Also doing a little bit of own stuff (like answering couple of mails or even watching a YT video) is not a bad thing even contrary being a programmer, the job is intense and tedious. A human brain cant really work a full 9 hours straight; it needs little breaks - these breaks are actually much more productive than just sitting and staring at code - in these breaks I usually get the brightest ideas popping into my mind - that leads to good solutions for the problems. So I suppose everything is relative - of course it shouldn't be abused and the employees shouldn't watch YT all day long.

After all the best measurement of productivity is when you see if the employees are making their tasks in the given time (of course if the times are set correctly). I think the best way is to break the task into short time spans and check them once in a while - like once a week or once every 2 weeks or whatever makes more sense for you.

Taking all I said into consideration, if they are not meeting the deadlines consistently and not motivated enough to work on the project - then you have hired the wrong people and your best choice is to replace them with the people who will.

  • \$\begingroup\$ Feeling more productive at late hours is a cognitive bias for most people. I did trust this feeling until I mesured my productivity. Then I found I was more productive while sleeping, basically waking up to type code as it come for a short time. \$\endgroup\$
    – bokan
    Commented May 17, 2019 at 23:07

I think apart from the above mentioned views, I guess one has to take the region/country where the company is located. The culture has a major impact on these kind of stuffs too.

For example. I have worked in India, US and Currently in Germany. In India, People tend to come late everyday, I observed them to be less productive on first few hours after entering the office. They frequently use mobile phones and enjoy coffee breaks in Cafeteria. Having said that, they tend to form a strong bond among their colleagues.So, when it comes to work, They tend to finish it somehow to meet the deadlines.

Meanwhile in US, you can't restrict them or pressurize them to do a certain tasks. They feel responsible for the job no matter happens. In short, they don't like people bossing them around.

In Germany, things are completely different. They strictly follow "Work Hard and Party Hard" culture. Inside the office, they won't do anything related to their personal life. Even when having a chat with their colleagues, it will be about the work flow. They are extremely sincere. They care more about the quality than velocity. But I haven't seen them working after their required working hours in a week. No matter what happens they leave the office after the requested period.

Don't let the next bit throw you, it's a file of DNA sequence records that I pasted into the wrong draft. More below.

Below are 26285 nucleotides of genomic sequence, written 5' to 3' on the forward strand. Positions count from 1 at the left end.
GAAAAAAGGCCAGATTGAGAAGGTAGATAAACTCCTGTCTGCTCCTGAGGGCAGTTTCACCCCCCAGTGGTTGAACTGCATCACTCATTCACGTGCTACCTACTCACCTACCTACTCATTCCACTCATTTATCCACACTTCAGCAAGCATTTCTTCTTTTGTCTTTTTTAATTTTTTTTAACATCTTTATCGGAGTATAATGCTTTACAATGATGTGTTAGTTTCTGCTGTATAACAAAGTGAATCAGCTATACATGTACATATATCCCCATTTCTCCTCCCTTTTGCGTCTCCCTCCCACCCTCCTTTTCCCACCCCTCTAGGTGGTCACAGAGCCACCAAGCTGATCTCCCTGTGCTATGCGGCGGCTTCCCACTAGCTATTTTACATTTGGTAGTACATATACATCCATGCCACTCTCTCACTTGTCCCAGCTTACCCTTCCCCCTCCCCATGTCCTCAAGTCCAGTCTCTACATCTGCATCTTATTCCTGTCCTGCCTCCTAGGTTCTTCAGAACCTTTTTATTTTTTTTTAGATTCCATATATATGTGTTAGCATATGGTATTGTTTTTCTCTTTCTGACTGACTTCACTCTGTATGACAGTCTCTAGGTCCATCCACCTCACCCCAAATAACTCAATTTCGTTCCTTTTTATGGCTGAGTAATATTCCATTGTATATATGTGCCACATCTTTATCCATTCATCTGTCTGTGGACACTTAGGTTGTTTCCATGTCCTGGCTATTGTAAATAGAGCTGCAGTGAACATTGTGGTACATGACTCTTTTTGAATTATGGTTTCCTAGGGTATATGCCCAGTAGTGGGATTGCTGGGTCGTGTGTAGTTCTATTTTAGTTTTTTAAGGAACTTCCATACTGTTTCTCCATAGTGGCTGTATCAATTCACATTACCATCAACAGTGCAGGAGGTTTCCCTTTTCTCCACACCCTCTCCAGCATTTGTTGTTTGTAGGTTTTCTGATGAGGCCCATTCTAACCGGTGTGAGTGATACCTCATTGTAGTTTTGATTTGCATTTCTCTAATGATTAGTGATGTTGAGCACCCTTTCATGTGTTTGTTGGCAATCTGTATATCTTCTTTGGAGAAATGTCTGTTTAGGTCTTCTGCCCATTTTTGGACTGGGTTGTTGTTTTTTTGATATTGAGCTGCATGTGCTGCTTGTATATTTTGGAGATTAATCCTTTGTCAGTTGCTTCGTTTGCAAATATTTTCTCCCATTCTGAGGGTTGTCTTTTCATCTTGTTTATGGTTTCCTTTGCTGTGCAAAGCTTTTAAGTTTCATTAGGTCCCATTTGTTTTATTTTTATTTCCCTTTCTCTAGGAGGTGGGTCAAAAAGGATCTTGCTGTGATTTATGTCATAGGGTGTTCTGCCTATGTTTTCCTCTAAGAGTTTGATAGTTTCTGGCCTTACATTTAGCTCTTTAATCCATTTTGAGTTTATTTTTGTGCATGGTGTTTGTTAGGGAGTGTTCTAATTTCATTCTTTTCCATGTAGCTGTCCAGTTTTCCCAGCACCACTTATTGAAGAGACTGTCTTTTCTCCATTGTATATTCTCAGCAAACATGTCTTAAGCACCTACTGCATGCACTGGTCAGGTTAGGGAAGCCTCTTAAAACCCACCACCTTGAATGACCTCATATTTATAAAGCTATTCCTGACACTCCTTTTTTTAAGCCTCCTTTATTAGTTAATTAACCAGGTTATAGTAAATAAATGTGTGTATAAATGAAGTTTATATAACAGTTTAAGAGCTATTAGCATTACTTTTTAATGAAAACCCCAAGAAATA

Hope this point of view helps for you to analyse your Resources


There are some red flags, but probably not the ones you expect


I set down a project roadmap with a lot of good documentation on what needs to be done and deadlines.

Both were asked to produce a timeline as to how these deadlines would be met. For the artist, I mentioned that if the workload was too much, it might be possible to hire an additional contractor for a month or two while they need help.

I have already started hearing things like, "well, I might need some extra help with this," and "I'm not exactly sure how long it will take me right now, so these timelines are just very rough estimates." And I get it, they're trying not to set themselves up for failure, but as a manager, I also need to know what the heck is going on.

...sounds more like waterfall and less like Agile than you're probably aiming for. The point of Agile is to manage risk better by planning less up front, when you know far less about scope, schedule, and budget, and instead focus on continually adding value to the product and planning only as much as you need to at any given time. This lets you 1) always have a product that you can demo and maybe even sell; 2) always know the pace your team is working at; and 3) what you can reasonably accomplish in a given amount of time. As a result you can better respond to schedule hiccups and changing customer needs, both of which are important for a startup.

It sounds like your employees are doing Agile and you're unintentionally trying to force them back into waterfall. I'd recommend spending some more time learning about Agile, particularly with a focus on startups where I understand the risks are high and you want to avoid costly mistakes.

But if I were going to create a software startup I would 100% choose Agile over waterfall, because it would enable me to be more agile instead of blindly going over the waterfall because my employees didn't set expectations with me and instead kept taking on more work while promising to meet a deadline that had been set in stone months ago and that was not achievable. You don't want that.

Bottom line: other than possibly the lateness issue, your employees are doing exactly what they should. You need to take a look at your management style; it seems to be the issue.